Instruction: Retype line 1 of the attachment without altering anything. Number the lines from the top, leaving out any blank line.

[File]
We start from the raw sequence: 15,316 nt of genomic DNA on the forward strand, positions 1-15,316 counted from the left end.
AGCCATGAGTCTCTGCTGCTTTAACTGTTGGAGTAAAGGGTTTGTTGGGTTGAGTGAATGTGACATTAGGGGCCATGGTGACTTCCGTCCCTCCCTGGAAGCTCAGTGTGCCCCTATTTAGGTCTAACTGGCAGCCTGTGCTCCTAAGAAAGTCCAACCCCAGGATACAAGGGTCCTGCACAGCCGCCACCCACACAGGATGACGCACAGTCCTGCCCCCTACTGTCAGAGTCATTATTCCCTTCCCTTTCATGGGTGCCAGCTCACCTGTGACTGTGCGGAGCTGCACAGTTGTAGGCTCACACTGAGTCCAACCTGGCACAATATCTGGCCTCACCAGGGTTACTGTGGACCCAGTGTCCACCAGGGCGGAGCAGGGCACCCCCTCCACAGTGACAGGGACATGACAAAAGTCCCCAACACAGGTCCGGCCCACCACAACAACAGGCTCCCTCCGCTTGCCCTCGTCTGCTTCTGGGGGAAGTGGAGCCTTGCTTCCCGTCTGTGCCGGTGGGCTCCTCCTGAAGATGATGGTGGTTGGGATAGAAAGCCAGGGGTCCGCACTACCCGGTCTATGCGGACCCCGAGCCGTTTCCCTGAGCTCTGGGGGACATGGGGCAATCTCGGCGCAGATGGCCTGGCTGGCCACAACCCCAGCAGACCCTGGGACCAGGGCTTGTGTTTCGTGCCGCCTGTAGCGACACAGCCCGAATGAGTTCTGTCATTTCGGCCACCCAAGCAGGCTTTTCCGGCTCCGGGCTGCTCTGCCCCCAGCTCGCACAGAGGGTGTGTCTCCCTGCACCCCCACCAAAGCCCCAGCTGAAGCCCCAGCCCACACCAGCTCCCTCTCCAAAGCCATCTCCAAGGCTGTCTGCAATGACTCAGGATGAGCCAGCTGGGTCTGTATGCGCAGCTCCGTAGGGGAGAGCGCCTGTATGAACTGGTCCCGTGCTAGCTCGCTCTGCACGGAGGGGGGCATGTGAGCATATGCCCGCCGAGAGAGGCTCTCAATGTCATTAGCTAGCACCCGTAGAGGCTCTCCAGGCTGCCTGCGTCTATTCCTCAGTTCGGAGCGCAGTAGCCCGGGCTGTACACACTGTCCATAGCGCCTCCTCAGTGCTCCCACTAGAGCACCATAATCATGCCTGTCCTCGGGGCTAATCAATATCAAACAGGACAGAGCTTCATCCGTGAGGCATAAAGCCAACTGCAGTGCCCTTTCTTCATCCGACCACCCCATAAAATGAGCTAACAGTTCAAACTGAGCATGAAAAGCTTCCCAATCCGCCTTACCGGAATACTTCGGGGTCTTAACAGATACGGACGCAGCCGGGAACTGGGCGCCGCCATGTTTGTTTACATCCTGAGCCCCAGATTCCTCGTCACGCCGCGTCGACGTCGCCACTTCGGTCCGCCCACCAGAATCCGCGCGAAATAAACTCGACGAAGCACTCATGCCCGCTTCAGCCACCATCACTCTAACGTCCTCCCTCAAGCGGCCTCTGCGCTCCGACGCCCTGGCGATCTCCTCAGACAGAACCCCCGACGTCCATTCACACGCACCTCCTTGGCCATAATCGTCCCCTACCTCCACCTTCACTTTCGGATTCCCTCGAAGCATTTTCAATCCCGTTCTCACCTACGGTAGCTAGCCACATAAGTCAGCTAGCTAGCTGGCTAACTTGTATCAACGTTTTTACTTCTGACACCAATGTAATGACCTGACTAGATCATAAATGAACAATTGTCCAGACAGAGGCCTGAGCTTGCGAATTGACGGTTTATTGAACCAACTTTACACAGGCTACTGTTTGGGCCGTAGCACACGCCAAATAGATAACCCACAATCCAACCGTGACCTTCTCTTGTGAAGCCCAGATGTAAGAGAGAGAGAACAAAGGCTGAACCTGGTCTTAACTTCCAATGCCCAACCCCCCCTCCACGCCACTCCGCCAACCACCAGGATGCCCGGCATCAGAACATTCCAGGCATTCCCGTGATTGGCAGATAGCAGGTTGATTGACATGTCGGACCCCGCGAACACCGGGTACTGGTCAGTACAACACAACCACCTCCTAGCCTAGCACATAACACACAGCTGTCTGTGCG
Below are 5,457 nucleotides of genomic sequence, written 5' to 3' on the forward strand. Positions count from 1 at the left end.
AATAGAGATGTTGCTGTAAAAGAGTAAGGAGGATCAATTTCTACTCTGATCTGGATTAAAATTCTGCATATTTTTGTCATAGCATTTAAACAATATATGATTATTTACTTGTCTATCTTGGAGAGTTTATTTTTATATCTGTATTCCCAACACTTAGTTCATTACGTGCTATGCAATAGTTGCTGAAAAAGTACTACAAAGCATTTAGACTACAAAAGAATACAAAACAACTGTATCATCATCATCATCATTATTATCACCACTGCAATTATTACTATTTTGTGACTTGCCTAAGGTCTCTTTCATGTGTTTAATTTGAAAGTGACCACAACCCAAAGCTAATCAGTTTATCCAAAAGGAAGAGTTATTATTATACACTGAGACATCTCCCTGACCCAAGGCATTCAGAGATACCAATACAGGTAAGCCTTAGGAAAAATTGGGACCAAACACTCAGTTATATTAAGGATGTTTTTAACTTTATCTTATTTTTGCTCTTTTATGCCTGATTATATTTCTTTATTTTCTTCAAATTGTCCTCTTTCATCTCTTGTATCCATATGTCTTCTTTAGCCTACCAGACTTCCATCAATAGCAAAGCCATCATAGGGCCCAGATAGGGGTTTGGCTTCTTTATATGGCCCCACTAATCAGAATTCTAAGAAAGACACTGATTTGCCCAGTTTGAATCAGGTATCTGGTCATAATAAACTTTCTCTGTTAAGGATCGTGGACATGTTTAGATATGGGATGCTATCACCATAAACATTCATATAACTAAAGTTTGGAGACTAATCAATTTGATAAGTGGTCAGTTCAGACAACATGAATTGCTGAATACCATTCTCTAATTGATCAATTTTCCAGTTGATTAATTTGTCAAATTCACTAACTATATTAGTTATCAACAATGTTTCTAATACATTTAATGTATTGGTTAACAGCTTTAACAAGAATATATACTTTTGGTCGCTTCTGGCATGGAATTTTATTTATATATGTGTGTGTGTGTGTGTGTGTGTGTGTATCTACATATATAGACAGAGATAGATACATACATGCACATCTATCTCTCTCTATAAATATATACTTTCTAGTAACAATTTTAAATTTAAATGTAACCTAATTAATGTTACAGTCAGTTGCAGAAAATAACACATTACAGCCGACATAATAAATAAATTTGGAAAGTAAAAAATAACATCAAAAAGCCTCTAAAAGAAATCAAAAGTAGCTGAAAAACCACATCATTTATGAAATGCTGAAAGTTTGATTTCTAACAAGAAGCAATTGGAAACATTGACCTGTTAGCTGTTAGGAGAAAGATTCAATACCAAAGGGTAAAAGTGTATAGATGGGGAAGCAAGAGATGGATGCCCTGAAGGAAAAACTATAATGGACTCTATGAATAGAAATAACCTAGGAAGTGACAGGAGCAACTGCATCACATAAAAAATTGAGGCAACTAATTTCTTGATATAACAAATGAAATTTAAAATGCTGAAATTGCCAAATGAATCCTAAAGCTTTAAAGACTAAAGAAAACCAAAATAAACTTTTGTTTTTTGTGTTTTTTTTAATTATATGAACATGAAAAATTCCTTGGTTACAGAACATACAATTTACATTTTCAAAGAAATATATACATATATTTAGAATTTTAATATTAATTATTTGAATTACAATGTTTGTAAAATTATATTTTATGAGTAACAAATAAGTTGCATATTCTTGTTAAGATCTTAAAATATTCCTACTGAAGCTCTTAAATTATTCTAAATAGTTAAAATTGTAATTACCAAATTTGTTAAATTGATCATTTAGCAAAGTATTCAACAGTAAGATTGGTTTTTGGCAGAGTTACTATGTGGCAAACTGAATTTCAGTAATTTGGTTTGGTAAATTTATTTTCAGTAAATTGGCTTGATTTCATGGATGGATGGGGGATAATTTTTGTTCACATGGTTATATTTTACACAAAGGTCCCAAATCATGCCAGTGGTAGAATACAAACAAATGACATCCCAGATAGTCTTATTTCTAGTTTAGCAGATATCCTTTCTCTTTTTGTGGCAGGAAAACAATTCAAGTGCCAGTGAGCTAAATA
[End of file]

We start from the raw sequence: 15,316 nt of genomic DNA on the forward strand, positions 1-15,316 counted from the left end.